7

I have an \amsmath aligned environment containing some equations aligned with &=. I want to be able to place underbraces between the equations in such a way that that both the contents and “point” of the brace can be easily specified, with the rest of the equation aligned/shifted accordingly. The spacing between the brace and the equations should be uniform. Here's a mockup of what I'd like:brace between lines.

I need to be able to stack an arbitrary number of such equations/braces. The next line would be an &= 3 with an underbrace indicating that the 1+2 was reduced to the 3. Basic code for the equations with no braces is:

\documentclass[a4paper]{article}
\usepackage{amsmath}

\begin{document}
  $\begin{aligned}
    1 + 1 + 1 &= 1 + 1 + 1 \\
              &= 1 + 2
  \end{aligned}$
\end{document}
4

Here is an alternative view on the grouping, which might be of interest:

enter image description here

\documentclass{article}
\usepackage{mathtools,calc}
\begin{document}
\[
  %\setlength{\jot}{.5\jot} Adjust to bring the equations closer vertically
  \begin{aligned}
    1 + 1 + 1 &= 1 + \underbrace{1 + 1} \\
              &= \mathrlap{\underbrace{\phantom{1+\hspace{1.9em}}}}1 + \makebox[\widthof{$1+1$}]{$2$} \\
              &= \makebox[\widthof{$1+\hspace{1.9em}$}]{3}
  \end{aligned}
\]
\end{document}

The line-spacing within align-and-friends are defined in terms of \jot. So, you could consider adjusting it to suit your needs.

| improve this answer | |
  • Very nice. Is there a way to determine the value for the \hspace apart from trial and error? – Texman Apr 24 '15 at 5:19
  • @Texman: Yes. You can place stuff in boxes, measure them and then use that to determine the exact width of the boxes. It's a lot of work for very little reward, since you may have to measure numerous boxes for a single entry. If the structure is predictable, then one can wrap it in a macro. Something that might be arbitrary in nature could be difficult to automate via a macro. – Werner Apr 24 '15 at 6:16
3

As long as we add not too many one-cipher numbers, we can use the effect, that all ciphers have the same width. It gives a little bit more general solution, then the one of the predecessor.

\documentclass[a4paper]{article}
\usepackage{amsmath}

\begin{document}

\[
\begin{array}{r@{{}={}}c}
   1 + 1 + 1 +1& 1 + 1+ \underbrace{1 + 1} \\
              &1+\underbrace{1 + 2}\\
       &\underbrace{1+3}\\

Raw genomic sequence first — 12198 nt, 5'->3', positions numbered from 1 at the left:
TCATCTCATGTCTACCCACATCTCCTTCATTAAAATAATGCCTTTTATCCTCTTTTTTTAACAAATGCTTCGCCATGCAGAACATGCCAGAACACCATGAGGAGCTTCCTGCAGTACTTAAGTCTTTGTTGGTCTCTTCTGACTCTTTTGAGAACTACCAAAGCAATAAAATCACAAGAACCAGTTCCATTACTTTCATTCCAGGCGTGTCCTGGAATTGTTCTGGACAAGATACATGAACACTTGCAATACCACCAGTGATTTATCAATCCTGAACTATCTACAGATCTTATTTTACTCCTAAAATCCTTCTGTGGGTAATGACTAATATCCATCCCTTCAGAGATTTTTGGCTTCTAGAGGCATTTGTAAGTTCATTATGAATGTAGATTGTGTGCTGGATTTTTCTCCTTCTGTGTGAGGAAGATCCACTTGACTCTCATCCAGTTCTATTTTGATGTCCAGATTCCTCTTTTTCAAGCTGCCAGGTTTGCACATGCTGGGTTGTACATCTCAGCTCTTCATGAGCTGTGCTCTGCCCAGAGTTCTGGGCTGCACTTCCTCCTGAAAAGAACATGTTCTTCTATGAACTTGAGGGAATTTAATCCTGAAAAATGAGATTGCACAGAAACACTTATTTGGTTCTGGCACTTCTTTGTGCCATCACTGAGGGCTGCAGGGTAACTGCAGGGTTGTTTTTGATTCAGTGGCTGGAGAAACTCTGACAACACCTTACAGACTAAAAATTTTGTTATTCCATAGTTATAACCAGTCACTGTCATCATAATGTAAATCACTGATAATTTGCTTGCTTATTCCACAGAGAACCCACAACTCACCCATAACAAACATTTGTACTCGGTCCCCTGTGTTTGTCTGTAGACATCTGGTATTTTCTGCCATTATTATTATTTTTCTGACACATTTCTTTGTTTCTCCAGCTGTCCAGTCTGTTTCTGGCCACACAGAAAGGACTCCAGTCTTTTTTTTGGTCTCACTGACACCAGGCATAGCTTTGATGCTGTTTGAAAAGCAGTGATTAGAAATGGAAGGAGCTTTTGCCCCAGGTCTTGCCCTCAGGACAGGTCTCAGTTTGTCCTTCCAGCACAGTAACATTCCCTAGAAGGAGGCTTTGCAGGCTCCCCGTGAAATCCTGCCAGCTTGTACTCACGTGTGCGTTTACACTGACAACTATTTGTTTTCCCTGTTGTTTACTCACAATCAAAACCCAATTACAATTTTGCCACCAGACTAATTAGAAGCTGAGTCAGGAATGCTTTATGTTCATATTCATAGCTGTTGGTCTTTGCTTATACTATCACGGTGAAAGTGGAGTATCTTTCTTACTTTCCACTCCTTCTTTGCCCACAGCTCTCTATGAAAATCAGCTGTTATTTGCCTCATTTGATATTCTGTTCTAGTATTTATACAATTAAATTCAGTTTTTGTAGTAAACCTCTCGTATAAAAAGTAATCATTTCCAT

&4
\end{array}
\]



\end{document}

enter image description here

| improve this answer | |
3

As long as you are always grouping things on the right, you can make this work by making the right-hand side right-aligned (using an alignat environment), and then adding an appropriate amount of space on the right to get the alignment under the brace. This technique also works equally well for grouping on the left.

Equations with progressive grouping

\documentclass[a4paper]{article}
\usepackage{amsmath}
\begin{document}\noindent
Grouping on the right:
\begin{alignat*}{2}
  6! 
  &={} & 6 \times 5 \times 4 \times 3 \times \underbrace{2 \times 1}
  \\&={} & 6 \times 5 \times 4 \times \underbrace{3 \times 2}      \mspace{16mu}
  \\&={} & 6 \times 5 \times \underbrace{4 \times 6}               \mspace{32mu}
  \\&={} & 6 \times \underbrace{5 \times 24}                       \mspace{44mu}
  \\&={} & \underbrace{6 \times 120}                               \mspace{56mu}
  \\&={} & 720                                                     \mspace{72mu}
\end{alignat*}
Grouping on the left:
\begin{align*}
  6!
  &=                 \underbrace{6 \times 5} \times 4 \times 3 \times 2 \times 1
  \\&= \mspace{10mu} \underbrace{30 \times 4} \times 3 \times 2 \times 1
  \\&= \mspace{20mu} \underbrace{120 \times 3} \times 2 \times 1
  \\&= \mspace{35mu} \underbrace{360 \times 2} \times 1
  \\&= \mspace{50mu} \underbrace{720 \times 1}
  \\&= \mspace{65mu} 720
\end{align*}
\end{document}
| improve this answer | |
2

You can use array instead of aligned if this this what you require:

    \documentclass[a4paper]{article}  
    \usepackage{amsmath}  

\begin{document}  
  $$\begin{array}{rcc}  
    1 + 1 + 1 &= &1 + 1 + 1 \\  
              &= &\underbrace{1 + 2}\\  
              &=&3  
    \end{array}$$  
\end{document}  

enter image description here

| improve this answer | |
  • The spacing will not quite be right, but worse still, it doesn't allow the OP to underbrace and align only a part of the expression as described in the question. – Niel de Beaudrap Apr 23 '15 at 3:33
  • Number of columns could always be increased here as necessary to get the exact output. – Ambika Vanchinathan Apr 23 '15 at 3:38
  • This doesn't really work in general if the things being grouped don't happen to have the right length for alignment to happen by accident. – Niel de Beaudrap Apr 23 '15 at 8:44

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